**acquire a new name similar in quality to your overall portfolio, you can use the past STR to predict the probability of that name selling during the coming year**is about 0.01, or 1%. Probabilities are normally computed on a scale from 0 to 1, but can be expressed in percentages by multiplying by 100.**8. Same STR, Different Uncertainty**Let’s consider two investors.

- Investor A has 100 names and sold 4 during the year, suggesting a STR of 4%.
- Investor B has 10,000 names and sold 400 during the year, also 4% STR.

**important to consider the uncertainty**in the ‘true’ long term STR from this one-year snapshot.It is a crude approximation, but often the square root of a number is taken as roughly representing the standard deviation.

**In a normal statistical distribution, there is about 68% chance the value falls within 1 standard deviation, 95% within 2 standard deviations**, while more than 99% fall within 3 standard deviations.So if we go back to our two domain investors, A sold 4 names, so the square root of that is 2. That means that 68% of the time, if many similar investors were considered, the number sold would vary from 2 to 6 sales in a year, and 95% of the time from 0 to 8 sales per year. If we express those as STR, we don’t know if the real STR, long term, is from near 0 to 8%. So on the basis of this one year with limited sales, we can’t conclude much about long-term STR with any confidence.

Investor B had 400 sales, and the square root of that is 20. Therefore 68% of the time, if we looked at the same investor over many years, or many similar investors over one year, the number sold would be from 380 to 420. In 95% of the time it would be 360 to 440, with a corresponding uncertainy in STR only from 3.6% to 4.4%. Even if we insist on better than 99%, still the uncertainty is only from 340 to 460 sales, with corresponding STR range from 3.4% to 4.6%. In summary, if we take 95% of the time as the standard:

- Investor A “true” STR may be 0 to 8.0%.
- Investor B “true” STR is likely in range 3.6% to 4.4%.

**if you are looking at a small number of sales, be careful about drawing conclusions**. This holds true if you are testing marketplace effectiveness, sales in a small niche, lander performance, or some other variable. Note that**the event is the number of***sales*, not the portfolio size, when considering uncertainty.Read more on normal distributions here, though be warned that the math treatment is heavy.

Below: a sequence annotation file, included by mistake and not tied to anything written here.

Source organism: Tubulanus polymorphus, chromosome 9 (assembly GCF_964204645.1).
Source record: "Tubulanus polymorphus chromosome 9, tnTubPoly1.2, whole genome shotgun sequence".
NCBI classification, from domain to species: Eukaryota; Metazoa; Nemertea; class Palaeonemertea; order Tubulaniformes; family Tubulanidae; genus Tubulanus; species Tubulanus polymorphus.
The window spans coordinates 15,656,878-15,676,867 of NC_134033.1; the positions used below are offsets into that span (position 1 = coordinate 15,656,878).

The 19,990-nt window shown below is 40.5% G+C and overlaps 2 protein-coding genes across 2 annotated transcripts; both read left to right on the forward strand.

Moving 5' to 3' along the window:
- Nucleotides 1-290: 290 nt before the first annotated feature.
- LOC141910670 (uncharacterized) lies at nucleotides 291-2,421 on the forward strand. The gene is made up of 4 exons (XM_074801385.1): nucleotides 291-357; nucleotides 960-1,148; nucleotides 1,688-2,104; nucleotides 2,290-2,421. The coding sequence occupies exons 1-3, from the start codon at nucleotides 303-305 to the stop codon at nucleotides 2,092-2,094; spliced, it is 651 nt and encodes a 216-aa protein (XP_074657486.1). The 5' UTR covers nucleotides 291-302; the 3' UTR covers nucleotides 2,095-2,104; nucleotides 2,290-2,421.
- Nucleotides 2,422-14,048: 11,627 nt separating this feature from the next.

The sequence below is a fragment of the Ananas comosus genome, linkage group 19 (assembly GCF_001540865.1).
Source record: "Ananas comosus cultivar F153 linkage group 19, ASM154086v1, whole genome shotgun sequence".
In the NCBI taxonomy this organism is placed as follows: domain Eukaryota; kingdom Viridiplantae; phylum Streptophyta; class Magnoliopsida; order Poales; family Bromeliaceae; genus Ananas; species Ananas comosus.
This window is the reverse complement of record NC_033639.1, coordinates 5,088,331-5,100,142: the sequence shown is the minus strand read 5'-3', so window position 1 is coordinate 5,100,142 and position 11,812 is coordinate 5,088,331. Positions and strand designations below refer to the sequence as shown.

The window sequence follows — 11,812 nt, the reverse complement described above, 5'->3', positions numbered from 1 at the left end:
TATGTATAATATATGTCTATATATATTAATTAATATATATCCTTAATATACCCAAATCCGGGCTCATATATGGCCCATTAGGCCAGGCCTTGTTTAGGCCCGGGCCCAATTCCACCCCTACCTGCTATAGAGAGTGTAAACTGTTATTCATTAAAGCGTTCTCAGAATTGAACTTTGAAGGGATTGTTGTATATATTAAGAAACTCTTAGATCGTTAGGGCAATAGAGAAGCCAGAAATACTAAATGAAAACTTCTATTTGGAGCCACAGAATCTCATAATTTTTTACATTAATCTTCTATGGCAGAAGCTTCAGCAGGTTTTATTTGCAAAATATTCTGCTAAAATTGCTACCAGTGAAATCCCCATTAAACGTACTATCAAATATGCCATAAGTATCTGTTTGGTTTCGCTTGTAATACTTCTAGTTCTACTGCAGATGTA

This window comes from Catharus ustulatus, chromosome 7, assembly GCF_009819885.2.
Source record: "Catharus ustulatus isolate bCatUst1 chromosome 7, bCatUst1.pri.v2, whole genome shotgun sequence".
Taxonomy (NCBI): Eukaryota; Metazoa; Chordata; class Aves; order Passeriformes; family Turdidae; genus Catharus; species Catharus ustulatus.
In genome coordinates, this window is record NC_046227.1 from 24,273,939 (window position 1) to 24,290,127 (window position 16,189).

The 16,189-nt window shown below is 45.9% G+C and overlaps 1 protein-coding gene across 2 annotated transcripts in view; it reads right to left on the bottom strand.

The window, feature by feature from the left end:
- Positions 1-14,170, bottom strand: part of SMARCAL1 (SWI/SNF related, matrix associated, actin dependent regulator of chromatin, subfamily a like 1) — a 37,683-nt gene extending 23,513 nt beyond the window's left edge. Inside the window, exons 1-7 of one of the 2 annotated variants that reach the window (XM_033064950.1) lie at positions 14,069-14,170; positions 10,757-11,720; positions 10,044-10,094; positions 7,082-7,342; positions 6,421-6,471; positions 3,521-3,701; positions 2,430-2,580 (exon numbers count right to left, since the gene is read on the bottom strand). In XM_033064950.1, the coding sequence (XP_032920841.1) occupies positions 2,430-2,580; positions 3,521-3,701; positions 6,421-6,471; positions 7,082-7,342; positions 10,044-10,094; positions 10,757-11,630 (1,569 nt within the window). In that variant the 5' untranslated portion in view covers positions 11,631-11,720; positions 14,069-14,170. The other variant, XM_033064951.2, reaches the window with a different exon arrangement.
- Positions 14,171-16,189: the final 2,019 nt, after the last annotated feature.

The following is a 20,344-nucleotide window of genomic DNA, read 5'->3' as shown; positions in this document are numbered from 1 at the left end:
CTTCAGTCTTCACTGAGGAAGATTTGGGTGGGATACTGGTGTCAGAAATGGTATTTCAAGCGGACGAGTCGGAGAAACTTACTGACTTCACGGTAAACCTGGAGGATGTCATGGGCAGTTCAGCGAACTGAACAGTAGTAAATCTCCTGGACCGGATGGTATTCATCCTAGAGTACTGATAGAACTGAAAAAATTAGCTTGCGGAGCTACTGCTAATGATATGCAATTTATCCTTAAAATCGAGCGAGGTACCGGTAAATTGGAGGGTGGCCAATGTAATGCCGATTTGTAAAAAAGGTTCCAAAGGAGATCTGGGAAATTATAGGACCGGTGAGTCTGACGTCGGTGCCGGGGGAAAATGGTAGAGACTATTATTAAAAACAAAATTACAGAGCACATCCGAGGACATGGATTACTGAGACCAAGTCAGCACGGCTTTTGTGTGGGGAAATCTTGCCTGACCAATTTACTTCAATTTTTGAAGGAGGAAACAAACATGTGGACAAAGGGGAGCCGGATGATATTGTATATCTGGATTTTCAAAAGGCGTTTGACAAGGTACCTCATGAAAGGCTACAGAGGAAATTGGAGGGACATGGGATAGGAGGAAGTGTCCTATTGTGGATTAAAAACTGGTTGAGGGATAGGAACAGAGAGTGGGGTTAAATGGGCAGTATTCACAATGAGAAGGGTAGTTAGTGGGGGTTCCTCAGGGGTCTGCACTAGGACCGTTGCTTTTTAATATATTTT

**9. Many STRs**@Recons.Com has suggested that it is useful to

**think not of just a single STR for a portfolio**, but**imagine your portfolio as having a number of buckets, each with their own STR**. If you have a large enough portfolio, with significant number of sales. you can calculate multiple STR values.For example, depending on your portfolio you might have a bucket for legacy extensions, one for created brandables, and one for .io or .ai names. Keep in mind the uncertainty when dealing with small numbers, though.

**10. STR of Terms**If you use the Domain Insights tool available at Atom, for many names it will tell you the

**STR for the term**based on Atom (SquadHelp) sales data. Therefore as well as considering STR for different extensions, or types of name,**STR can be applied to rates that certain terms sell**.It is

**only part of the picture**, just because names with say the term ‘health’ sold with a healthy STR does not mean that any combination of two words that include ‘health’ will sell. I don’t know for sure, but I suspect the term STR values at Atom are not annualized STR, but over the life of the marketplace. Nevertheless, I find this information really helpful when considering acquiring names.**11. Is STR Good For Anything?**So if DVPL (dollar volume per listing) is a better metric of how you are doing, why does STR matter at all?

**I think the most important use for estimations of STR is in deciding if a particular domain name is worth holding long time**.**Multiply your best estimates of STR for this name, times the net return on likely selling price, and compare that to the annual holding cost**. True, your STR will be an estimate, with uncertainty, but this framework is helpful. This overlooks any parking revenue, or considerations of changing value in a trending name.Figure from Is Domain Name Investing Profitable? by Bob Hawkes at NameTalent.

Read more on this technique in the final section of the article Process to Rate and Price a Domain Name – Part 2.

Dividing your portfolio into buckets makes sense in this regard. For example, the annual holding costs for .ai, .io and some new extensions are higher than for legacy, so you need to make sure that is justified on the basis of estimated STR and selling prices.

**Final Thoughts**I think STR is something that investors should consider, but

**don’t focus only on sell-through rate**, it is just one of the factors that needs to be considered.For additional reading on this topic, as well as the 2019 article Domain Name Sell-Through Rates, I would recommend What Are The Odds? Applied Probability for Domain Investing.

*Thanks to Michael Bang for permission to share part of his analysis in this article.*